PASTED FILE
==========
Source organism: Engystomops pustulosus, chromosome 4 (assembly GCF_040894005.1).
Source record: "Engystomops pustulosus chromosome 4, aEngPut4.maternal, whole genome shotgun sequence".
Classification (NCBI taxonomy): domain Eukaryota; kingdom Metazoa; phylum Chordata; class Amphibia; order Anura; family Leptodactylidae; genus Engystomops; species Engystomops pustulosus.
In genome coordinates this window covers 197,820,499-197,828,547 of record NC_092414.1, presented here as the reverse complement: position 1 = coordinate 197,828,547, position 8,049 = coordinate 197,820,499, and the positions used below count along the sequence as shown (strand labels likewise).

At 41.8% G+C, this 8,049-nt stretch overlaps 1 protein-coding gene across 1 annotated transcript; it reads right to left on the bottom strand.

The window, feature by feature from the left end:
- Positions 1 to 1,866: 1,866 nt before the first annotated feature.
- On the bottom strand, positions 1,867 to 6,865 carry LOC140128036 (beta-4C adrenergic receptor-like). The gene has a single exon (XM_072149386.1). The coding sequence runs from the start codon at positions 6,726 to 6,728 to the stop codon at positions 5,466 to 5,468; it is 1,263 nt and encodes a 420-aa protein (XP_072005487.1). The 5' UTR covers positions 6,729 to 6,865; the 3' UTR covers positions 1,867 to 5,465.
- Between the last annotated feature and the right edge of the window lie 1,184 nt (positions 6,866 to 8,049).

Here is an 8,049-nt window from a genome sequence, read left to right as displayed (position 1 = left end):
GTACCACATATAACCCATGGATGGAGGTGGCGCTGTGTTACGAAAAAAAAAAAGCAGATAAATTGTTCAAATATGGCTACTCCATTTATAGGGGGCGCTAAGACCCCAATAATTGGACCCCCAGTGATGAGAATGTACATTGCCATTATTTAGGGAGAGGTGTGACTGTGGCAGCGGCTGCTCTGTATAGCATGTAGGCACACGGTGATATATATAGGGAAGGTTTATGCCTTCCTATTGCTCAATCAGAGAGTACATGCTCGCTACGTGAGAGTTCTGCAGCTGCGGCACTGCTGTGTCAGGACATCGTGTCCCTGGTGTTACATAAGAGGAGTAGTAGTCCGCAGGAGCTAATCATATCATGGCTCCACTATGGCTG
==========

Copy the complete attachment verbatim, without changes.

Source organism: Engystomops pustulosus, chromosome 4 (assembly GCF_040894005.1).
Source record: "Engystomops pustulosus chromosome 4, aEngPut4.maternal, whole genome shotgun sequence".
Classification (NCBI taxonomy): domain Eukaryota; kingdom Metazoa; phylum Chordata; class Amphibia; order Anura; family Leptodactylidae; genus Engystomops; species Engystomops pustulosus.
In genome coordinates this window covers 197,820,499-197,828,547 of record NC_092414.1, presented here as the reverse complement: position 1 = coordinate 197,828,547, position 8,049 = coordinate 197,820,499, and the positions used below count along the sequence as shown (strand labels likewise).

At 41.8% G+C, this 8,049-nt stretch overlaps 1 protein-coding gene across 1 annotated transcript; it reads right to left on the bottom strand.

The window, feature by feature from the left end:
- Positions 1 to 1,866: 1,866 nt before the first annotated feature.
- On the bottom strand, positions 1,867 to 6,865 carry LOC140128036 (beta-4C adrenergic receptor-like). The gene has a single exon (XM_072149386.1). The coding sequence runs from the start codon at positions 6,726 to 6,728 to the stop codon at positions 5,466 to 5,468; it is 1,263 nt and encodes a 420-aa protein (XP_072005487.1). The 5' UTR covers positions 6,729 to 6,865; the 3' UTR covers positions 1,867 to 5,465.
- Between the last annotated feature and the right edge of the window lie 1,184 nt (positions 6,866 to 8,049).

Here is an 8,049-nt window from a genome sequence, read left to right as displayed (position 1 = left end):
GTACCACATATAACCCATGGATGGAGGTGGCGCTGTGTTACGAAAAAAAAAAAGCAGATAAATTGTTCAAATATGGCTACTCCATTTATAGGGGGCGCTAAGACCCCAATAATTGGACCCCCAGTGATGAGAATGTACATTGCCATTATTTAGGGAGAGGTGTGACTGTGGCAGCGGCTGCTCTGTATAGCATGTAGGCACACGGTGATATATATAGGGAAGGTTTATGCCTTCCTATTGCTCAATCAGAGAGTACATGCTCGCTACGTGAGAGTTCTGCAGCTGCGGCACTGCTGTGTCAGGACATCGTGTCCCTGGTGTTACATAAGAGGAGTAGTAGTCCGCAGGAGCTAATCATATCATGGCTCCACTATGGCTG